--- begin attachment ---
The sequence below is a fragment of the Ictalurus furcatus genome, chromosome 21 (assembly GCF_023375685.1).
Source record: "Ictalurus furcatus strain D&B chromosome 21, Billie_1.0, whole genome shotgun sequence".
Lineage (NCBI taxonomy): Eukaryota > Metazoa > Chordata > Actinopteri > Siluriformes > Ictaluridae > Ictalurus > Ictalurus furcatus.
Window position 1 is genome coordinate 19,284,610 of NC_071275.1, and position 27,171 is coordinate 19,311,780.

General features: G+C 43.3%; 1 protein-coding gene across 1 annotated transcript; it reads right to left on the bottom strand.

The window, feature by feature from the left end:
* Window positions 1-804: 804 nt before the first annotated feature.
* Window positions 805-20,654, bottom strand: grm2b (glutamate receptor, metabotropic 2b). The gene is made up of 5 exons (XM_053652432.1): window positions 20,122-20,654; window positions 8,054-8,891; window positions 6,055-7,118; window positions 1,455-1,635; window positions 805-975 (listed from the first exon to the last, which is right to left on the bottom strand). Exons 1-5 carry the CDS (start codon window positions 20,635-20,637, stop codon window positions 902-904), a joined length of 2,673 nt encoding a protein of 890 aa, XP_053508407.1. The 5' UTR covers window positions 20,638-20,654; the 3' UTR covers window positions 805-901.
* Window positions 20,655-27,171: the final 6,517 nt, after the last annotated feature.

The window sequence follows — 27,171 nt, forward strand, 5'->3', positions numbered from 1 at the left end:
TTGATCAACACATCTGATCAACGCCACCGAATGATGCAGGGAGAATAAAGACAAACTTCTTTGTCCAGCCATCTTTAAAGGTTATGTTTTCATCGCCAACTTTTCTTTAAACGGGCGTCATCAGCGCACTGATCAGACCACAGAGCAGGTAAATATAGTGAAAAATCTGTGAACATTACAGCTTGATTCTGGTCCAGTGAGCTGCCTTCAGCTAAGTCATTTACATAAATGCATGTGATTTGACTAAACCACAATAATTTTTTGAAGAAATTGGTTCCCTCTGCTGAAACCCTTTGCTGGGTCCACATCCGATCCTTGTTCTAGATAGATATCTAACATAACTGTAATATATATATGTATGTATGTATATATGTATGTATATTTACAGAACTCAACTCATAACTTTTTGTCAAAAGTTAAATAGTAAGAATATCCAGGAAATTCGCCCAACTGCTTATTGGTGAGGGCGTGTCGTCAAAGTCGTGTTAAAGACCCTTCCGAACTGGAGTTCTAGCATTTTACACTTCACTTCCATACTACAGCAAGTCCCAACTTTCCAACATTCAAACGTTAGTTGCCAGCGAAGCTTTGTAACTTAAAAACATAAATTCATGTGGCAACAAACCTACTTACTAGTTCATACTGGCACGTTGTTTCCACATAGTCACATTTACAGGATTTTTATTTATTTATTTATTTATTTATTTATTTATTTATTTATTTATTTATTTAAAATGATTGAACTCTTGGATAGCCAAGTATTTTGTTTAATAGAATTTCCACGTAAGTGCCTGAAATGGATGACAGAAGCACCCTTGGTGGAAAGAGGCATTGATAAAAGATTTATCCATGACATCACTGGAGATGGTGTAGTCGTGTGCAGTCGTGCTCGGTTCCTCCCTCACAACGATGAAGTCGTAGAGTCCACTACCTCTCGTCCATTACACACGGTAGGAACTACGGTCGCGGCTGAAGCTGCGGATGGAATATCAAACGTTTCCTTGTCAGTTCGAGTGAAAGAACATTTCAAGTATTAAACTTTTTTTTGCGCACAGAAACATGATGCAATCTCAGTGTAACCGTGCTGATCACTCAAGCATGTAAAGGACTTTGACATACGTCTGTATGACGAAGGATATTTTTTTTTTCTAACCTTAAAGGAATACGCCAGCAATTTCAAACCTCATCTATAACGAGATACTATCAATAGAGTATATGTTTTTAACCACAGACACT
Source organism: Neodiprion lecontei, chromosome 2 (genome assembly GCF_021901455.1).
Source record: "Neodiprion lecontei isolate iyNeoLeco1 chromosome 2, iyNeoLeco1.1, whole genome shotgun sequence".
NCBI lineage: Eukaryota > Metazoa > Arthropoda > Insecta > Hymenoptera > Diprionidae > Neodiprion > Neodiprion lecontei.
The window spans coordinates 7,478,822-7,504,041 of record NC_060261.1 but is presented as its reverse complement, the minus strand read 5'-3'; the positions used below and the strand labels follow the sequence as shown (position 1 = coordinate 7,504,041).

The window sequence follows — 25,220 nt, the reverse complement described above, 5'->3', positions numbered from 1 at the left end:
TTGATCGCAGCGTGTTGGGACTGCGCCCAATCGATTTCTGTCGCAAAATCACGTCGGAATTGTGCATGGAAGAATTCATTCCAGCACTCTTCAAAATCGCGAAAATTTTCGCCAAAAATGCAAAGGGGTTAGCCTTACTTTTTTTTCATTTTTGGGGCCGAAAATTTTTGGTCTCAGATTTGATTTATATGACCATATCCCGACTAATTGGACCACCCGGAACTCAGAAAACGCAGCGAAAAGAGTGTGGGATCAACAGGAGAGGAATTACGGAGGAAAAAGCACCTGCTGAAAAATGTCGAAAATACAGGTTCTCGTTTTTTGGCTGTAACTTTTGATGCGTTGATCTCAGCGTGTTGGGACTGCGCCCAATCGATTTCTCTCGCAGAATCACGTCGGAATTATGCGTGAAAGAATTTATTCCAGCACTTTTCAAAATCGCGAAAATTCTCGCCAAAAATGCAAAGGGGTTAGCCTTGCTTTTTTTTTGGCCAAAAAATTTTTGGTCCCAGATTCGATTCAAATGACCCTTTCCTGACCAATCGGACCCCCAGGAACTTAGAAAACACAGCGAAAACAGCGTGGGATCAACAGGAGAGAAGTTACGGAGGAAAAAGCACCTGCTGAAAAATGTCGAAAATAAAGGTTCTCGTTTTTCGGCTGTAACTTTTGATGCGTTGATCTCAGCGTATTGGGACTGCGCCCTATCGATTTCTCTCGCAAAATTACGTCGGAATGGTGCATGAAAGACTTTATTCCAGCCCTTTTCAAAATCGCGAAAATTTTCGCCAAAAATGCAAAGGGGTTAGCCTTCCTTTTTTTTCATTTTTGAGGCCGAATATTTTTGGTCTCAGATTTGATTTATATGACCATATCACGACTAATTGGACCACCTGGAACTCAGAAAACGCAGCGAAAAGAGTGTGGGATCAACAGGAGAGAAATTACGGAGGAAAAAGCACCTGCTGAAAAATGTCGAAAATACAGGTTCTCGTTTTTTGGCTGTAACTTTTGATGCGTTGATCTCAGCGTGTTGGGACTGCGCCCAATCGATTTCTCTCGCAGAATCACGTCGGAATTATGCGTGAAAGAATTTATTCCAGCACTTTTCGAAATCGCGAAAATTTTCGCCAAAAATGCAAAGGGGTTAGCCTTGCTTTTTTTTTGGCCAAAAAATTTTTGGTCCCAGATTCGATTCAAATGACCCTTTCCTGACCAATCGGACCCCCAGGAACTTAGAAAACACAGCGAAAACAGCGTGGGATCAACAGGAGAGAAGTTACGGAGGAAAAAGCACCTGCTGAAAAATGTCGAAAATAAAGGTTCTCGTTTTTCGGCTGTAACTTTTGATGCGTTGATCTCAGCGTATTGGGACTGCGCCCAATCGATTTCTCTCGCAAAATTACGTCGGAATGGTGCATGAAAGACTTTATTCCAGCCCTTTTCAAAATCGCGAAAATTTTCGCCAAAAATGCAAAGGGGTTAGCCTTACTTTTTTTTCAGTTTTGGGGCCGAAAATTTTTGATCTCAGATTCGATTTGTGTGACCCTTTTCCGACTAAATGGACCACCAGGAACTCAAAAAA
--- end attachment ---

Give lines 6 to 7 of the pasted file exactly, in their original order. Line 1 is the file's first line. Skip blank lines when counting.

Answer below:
The window, feature by feature from the left end:
* Window positions 1-804: 804 nt before the first annotated feature.